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The Seahawks barely lost to the Falcons in the playoffs. The Niners barely escaped Atlanta with a victory the following week. And then the Ravens, a team that seems destined to take a step backward in 2013, barely held on for a Super Bowl XLVII triumph over San Francisco.

In addition to comprehensively talented rosters, the 49ers (Colin Kaepernick) and Seahawks (Russell Wilson) each have dynamic young quarterbacks who seem destined for sustained stardom.

What's interesting is that the two franchises, at least thus far into the offseason, seem to be taking different approaches toward shoring up their respective positions. Two weeks ago, the Niners made news by agreeing to trade backup quarterback Alex Smith to the Kansas City Chiefs for a haul that could be as hefty as two second-round draft picks. Depending upon how free agency shakes out – and the compensatory picks that could arrive if players are signed away by other teams – San Francisco could own up to 14 picks in the upcoming draft.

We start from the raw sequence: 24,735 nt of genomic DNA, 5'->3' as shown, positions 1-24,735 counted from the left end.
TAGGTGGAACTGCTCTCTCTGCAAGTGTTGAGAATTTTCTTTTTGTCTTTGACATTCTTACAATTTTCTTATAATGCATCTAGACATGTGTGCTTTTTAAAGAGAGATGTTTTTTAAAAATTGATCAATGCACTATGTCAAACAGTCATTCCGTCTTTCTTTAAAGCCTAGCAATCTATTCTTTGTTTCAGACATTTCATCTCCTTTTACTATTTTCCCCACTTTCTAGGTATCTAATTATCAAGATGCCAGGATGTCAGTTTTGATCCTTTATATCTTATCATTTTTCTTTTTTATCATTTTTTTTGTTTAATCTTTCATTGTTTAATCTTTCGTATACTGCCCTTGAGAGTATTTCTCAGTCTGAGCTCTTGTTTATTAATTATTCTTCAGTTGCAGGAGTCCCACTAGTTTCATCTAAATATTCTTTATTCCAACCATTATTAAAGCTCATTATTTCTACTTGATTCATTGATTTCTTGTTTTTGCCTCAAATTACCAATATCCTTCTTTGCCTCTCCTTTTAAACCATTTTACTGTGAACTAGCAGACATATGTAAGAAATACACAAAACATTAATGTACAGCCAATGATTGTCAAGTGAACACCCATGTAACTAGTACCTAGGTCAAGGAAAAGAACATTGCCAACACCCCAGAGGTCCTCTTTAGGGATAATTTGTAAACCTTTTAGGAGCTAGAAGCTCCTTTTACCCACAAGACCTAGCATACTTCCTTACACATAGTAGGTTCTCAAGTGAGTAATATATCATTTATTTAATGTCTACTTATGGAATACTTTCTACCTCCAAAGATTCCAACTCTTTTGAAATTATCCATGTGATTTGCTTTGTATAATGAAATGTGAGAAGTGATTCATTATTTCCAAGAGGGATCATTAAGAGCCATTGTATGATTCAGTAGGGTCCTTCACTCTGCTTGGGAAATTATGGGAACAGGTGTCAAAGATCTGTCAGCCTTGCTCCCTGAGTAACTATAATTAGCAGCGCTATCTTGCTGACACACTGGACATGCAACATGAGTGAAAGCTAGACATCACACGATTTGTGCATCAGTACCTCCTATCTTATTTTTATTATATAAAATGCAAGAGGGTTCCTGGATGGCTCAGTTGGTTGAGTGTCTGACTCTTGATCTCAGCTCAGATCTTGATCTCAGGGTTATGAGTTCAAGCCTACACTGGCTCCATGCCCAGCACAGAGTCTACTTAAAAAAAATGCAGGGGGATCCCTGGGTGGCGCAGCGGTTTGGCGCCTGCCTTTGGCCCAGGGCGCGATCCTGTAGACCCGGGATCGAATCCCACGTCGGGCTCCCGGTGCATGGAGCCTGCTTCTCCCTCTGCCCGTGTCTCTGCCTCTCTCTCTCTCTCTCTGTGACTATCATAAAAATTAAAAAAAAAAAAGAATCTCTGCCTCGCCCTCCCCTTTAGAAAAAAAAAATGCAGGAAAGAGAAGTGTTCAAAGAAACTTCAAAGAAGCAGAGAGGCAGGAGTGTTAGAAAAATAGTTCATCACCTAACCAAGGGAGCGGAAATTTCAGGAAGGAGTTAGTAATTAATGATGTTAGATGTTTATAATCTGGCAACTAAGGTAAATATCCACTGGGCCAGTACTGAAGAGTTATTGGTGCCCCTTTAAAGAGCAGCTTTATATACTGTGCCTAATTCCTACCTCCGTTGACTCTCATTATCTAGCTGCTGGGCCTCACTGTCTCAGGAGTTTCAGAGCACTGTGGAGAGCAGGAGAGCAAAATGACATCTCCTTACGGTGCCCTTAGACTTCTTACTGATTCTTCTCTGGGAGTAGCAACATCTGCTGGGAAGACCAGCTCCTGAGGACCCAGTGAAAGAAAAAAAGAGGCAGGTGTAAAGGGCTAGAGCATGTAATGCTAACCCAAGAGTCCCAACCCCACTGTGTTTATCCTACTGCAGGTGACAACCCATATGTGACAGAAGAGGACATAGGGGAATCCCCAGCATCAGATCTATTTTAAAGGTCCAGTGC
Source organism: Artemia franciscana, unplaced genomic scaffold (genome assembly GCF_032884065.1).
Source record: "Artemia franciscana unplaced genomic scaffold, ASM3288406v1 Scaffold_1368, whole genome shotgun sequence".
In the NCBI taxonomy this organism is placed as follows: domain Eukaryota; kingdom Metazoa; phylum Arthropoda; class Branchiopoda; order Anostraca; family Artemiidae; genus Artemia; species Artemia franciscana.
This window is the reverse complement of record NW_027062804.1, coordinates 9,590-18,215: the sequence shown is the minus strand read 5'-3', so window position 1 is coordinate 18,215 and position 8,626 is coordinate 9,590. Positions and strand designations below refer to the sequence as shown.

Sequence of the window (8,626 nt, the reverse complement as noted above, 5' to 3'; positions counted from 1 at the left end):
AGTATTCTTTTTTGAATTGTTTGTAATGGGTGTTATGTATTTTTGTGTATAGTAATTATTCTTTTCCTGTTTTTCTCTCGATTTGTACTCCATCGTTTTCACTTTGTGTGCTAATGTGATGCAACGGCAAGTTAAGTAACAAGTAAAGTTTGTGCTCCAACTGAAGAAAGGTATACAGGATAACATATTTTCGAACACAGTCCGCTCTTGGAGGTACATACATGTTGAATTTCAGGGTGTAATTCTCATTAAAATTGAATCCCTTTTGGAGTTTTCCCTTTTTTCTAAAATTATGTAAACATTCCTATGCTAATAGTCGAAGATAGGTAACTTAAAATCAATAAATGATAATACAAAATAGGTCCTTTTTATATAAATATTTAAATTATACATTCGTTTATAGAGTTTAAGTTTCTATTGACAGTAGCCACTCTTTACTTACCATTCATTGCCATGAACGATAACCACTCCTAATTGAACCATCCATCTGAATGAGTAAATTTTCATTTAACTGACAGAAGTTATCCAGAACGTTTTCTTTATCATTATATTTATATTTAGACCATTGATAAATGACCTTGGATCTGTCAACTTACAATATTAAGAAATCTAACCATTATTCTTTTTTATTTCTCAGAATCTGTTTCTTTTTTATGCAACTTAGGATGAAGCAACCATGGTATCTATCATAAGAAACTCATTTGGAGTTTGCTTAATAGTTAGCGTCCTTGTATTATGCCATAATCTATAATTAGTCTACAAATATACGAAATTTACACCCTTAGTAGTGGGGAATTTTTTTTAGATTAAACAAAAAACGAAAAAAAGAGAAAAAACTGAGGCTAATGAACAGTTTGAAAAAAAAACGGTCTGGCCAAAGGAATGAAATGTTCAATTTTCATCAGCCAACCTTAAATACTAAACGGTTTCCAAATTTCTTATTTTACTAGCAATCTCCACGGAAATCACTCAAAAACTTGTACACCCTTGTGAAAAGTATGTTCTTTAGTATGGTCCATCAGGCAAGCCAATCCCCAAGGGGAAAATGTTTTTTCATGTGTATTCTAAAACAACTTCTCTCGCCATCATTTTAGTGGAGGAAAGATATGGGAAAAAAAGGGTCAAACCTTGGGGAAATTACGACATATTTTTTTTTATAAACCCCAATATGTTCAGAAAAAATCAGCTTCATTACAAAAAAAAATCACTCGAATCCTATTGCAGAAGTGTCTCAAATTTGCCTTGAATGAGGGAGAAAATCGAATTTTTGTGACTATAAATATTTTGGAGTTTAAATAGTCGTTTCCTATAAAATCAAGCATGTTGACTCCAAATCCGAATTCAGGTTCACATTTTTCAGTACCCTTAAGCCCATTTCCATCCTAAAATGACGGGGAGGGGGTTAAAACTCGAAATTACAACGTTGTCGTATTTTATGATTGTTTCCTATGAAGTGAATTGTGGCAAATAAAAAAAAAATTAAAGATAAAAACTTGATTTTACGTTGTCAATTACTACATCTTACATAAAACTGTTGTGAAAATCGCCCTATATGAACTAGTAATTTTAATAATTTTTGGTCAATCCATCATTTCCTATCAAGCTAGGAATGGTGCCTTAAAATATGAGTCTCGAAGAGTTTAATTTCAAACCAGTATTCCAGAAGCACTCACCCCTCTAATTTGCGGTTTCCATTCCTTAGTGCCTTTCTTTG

That would allow the 49ers to trade away some of those picks and stockpile prime selections in future drafts, much like the New England Patriots did in the previous decade, and theoretically set them up for a long run of sustained success. And while the trade for Boldin, 32, is more of the 'win-now' variety, the relatively small price surrendered by the Niners speaks to a more restrained philosophy.

The Seahawks, as the Harvin trade illustrates, aren't sweating the future. They want the 49ers' lunch money, and they want it now. At 61, Pete Carroll is the NFL's second-oldest head coach, and he's approaching this window with the same restraint and subtlety that he did 10 years ago when building a mini-dynasty at USC.